Paul’s Third Self-Portrait in Romans


          “Now I do not want you to be unaware, brethren, that I often planned to come to you (but was hindered until now), that I might have some fruit among you also, just as among the other Gentiles. I am a debtor both to Greeks and to barbarians, both to wise and to unwise. So, as much as is in me, I am ready to preach the gospel to you who are in Rome also. For I am not ashamed of the gospel of Christ…” (Romans 1:13-16).

          Like the prophet Jeremiah (Jeremiah 20:9), the apostle Paul had fire in his bones. His evangelistic zeal was relentless and unquenchable. In this third self-portrait (see July 30th, August 9th and 10th) in Romans—easily identified as “I am”—he grants insight into the fuel for this raging inferno within him.

          I am debtor… (v. 14). As the apostle to the Gentiles (Galatians 2:7), Paul felt an obligation, a continuous payment-due responsibility to all strata of society—from the aristocrat to the backwoods, from the educated to the illiterate. He owed them an opportunity to hear the gospel. Like Isaiah, “Here am I! Send me” (Isaiah 6:8) was the only acceptable possibility to the spiritual crisis of his day.

          I am ready… (v. 15). Though much of his past had been counted as loss for Christ (Philippians 3:7), his experience as the chief of all sinners (1 Timothy 1:15) did leave him feeling uniquely prepared to preach Christ and Him crucified. He was a living testament to the exceedingly abundant grace of his Lord (1 Timothy 1:14), and he was chomping at the bit to proclaim the exceeding riches of God’s manifold grace.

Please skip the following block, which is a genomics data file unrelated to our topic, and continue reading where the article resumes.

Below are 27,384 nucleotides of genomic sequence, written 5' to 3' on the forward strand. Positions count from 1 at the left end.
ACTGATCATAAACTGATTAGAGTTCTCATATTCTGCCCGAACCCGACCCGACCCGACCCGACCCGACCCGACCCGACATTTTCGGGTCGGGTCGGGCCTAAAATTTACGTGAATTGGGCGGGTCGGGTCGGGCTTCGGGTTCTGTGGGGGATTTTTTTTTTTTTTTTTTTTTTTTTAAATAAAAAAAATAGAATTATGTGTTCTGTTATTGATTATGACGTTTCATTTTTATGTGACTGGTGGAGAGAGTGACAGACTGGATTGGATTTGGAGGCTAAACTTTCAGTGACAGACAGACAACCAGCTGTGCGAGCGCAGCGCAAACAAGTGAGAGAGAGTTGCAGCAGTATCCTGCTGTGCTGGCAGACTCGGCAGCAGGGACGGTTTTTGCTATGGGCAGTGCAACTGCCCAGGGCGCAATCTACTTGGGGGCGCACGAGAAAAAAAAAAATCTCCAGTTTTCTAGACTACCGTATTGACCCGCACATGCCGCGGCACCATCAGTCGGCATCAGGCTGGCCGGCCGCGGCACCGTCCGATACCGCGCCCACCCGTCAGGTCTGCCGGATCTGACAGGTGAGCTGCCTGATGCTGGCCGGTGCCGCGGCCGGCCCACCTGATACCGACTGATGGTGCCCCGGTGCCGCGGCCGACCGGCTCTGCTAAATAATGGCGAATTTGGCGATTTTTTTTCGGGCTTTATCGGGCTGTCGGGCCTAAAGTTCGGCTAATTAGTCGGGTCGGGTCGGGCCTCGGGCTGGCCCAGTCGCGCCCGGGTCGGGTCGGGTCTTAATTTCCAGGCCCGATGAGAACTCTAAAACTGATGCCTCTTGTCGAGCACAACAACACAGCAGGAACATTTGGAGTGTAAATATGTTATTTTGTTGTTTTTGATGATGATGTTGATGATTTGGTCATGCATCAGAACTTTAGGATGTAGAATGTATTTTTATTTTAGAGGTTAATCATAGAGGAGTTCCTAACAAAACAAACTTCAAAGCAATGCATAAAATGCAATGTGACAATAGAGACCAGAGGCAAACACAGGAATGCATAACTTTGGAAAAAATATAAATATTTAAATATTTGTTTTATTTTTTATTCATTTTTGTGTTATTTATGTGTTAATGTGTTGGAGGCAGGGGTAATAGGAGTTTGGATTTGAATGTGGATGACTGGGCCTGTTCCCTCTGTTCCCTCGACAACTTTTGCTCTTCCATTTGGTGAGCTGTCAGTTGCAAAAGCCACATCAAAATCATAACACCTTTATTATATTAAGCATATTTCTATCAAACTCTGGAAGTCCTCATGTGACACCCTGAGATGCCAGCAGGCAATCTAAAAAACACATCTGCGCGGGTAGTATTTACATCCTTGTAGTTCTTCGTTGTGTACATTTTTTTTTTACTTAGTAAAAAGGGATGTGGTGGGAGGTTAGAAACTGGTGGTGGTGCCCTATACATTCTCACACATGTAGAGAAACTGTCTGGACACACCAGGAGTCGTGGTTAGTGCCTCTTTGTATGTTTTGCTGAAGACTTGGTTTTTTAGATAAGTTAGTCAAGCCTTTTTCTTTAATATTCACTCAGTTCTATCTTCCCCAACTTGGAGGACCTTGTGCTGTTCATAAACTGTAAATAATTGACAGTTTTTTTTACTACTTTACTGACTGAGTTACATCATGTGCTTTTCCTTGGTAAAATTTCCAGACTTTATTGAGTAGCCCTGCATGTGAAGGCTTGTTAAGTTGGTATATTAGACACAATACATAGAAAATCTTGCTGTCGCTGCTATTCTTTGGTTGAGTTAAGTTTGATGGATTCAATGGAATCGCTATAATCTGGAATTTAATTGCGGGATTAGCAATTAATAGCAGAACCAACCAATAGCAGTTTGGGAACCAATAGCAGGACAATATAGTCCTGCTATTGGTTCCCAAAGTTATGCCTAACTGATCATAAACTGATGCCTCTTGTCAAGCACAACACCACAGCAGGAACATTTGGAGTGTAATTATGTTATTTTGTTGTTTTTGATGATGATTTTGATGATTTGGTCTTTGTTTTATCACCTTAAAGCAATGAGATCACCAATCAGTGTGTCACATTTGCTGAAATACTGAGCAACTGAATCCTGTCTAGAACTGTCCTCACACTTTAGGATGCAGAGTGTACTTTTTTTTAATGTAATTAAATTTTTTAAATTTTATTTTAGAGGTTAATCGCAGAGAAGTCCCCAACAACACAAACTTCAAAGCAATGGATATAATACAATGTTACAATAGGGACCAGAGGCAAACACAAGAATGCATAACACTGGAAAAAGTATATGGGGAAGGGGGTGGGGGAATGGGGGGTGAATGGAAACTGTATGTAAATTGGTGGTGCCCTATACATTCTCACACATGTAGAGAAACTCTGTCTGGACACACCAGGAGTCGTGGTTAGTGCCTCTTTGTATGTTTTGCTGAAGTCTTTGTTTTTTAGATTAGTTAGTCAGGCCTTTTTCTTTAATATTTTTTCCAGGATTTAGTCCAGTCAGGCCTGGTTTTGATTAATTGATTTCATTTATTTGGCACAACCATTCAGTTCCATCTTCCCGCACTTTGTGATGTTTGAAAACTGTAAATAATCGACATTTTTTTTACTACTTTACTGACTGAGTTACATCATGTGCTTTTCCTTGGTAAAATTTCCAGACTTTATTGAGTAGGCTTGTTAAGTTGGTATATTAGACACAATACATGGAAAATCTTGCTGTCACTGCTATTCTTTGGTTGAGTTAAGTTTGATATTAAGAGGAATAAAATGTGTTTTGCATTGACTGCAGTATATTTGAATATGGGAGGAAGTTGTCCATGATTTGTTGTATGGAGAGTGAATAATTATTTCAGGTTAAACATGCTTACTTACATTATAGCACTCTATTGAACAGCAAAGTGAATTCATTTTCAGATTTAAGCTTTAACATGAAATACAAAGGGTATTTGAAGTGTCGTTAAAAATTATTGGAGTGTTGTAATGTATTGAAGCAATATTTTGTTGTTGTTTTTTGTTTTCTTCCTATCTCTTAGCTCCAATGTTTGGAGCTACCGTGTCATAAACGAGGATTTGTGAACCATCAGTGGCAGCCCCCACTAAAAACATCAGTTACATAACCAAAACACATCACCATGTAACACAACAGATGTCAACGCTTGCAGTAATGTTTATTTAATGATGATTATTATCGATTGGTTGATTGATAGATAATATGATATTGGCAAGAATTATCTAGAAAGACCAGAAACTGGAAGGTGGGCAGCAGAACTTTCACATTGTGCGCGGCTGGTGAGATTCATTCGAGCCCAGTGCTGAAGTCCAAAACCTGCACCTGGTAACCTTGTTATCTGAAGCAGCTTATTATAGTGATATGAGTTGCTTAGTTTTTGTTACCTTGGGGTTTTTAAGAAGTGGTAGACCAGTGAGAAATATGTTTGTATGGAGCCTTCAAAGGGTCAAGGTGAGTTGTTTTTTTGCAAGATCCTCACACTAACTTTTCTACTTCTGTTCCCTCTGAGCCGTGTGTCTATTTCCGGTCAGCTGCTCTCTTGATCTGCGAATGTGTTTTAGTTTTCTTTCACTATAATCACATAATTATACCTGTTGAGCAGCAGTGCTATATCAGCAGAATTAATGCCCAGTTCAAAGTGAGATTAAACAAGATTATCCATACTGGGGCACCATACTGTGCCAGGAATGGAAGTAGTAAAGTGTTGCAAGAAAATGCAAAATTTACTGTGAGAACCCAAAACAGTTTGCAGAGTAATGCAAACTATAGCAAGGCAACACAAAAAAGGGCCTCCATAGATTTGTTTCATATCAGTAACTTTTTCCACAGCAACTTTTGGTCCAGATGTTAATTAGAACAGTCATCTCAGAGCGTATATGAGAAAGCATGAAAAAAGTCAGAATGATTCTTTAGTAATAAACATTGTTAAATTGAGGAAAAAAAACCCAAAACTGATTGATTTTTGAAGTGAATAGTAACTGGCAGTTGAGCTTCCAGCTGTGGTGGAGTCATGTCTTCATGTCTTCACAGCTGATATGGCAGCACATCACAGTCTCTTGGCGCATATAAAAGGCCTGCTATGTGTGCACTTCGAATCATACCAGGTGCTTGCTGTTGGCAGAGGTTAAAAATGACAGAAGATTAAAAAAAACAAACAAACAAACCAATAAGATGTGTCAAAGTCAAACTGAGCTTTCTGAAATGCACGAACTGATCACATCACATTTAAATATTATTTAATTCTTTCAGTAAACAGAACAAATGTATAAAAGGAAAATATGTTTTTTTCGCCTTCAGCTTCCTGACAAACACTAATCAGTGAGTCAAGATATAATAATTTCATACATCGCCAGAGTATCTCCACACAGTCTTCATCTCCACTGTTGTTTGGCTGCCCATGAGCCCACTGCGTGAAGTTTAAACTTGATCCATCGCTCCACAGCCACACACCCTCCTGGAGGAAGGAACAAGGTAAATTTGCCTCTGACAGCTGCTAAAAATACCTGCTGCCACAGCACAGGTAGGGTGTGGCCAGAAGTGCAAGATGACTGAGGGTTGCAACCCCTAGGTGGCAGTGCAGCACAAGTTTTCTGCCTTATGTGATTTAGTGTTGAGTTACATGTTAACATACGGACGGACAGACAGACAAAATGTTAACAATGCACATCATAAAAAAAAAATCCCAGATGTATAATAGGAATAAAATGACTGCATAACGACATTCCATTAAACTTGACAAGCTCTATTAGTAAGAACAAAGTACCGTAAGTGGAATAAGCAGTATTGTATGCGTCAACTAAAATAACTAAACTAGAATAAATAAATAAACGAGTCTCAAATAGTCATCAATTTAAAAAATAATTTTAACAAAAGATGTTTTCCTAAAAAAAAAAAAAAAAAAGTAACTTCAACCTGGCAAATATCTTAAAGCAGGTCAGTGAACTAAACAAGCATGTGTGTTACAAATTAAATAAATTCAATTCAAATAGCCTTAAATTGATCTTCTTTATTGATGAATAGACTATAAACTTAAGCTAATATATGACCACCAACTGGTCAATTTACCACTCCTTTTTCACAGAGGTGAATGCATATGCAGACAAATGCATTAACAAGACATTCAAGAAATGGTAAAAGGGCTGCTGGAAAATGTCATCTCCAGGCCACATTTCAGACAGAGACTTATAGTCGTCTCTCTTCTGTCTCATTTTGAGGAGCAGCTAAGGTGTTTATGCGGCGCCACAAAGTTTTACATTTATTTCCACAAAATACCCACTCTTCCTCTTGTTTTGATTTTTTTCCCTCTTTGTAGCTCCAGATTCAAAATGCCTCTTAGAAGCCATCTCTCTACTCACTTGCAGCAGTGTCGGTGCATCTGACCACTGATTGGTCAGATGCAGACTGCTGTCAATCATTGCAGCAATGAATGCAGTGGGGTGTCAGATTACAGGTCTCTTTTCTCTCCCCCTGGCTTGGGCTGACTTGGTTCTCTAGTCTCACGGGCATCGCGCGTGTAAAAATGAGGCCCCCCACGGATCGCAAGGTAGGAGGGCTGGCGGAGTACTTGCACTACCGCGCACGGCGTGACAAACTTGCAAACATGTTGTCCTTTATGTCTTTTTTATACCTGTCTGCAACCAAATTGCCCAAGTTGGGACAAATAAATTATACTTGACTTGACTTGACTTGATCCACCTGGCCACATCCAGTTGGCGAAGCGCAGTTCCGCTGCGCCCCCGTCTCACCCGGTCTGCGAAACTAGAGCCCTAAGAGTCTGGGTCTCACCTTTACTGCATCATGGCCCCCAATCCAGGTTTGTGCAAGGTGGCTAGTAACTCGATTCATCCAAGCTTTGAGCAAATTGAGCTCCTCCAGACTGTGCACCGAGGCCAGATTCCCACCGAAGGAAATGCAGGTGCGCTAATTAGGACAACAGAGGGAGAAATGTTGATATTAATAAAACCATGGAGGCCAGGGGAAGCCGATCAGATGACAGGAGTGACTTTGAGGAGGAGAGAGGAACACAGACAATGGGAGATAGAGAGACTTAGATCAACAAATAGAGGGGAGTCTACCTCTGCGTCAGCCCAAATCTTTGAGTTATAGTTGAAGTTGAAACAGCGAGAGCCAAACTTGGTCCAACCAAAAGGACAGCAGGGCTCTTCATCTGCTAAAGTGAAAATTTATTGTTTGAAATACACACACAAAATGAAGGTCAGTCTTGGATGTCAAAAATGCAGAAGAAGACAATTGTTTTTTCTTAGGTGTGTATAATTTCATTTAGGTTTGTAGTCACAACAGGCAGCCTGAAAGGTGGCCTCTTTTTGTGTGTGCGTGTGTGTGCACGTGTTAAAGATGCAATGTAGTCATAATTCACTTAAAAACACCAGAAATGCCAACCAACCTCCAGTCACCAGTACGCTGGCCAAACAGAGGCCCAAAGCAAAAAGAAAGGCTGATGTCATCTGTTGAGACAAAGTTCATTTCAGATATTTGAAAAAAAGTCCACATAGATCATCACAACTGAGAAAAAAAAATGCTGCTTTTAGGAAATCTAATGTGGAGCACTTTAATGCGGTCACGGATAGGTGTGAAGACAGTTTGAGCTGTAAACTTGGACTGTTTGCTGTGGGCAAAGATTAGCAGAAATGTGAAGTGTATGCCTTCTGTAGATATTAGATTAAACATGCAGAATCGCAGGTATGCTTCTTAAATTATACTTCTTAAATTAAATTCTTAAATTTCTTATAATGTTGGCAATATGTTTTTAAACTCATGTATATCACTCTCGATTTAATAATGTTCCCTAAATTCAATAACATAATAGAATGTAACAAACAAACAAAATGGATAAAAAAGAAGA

I am not ashamed… (v. 16). Though he was incredibly ashamed of his past as a blasphemer, persecutor, and insolent man (1 Timothy 1:13), Paul was in no way ashamed of the gospel which saved him from his heinous lifestyle. Deliverance from sin’s guilt, enslavement, and stain was not something Paul was timid or embarrassed about in any way.

          I am…debtor, ready, unashamed.

          Herein lies Paul’s personal identification of what fueled his insatiable desire to have some spiritual fruit among the Gentiles.

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Author: jchowning

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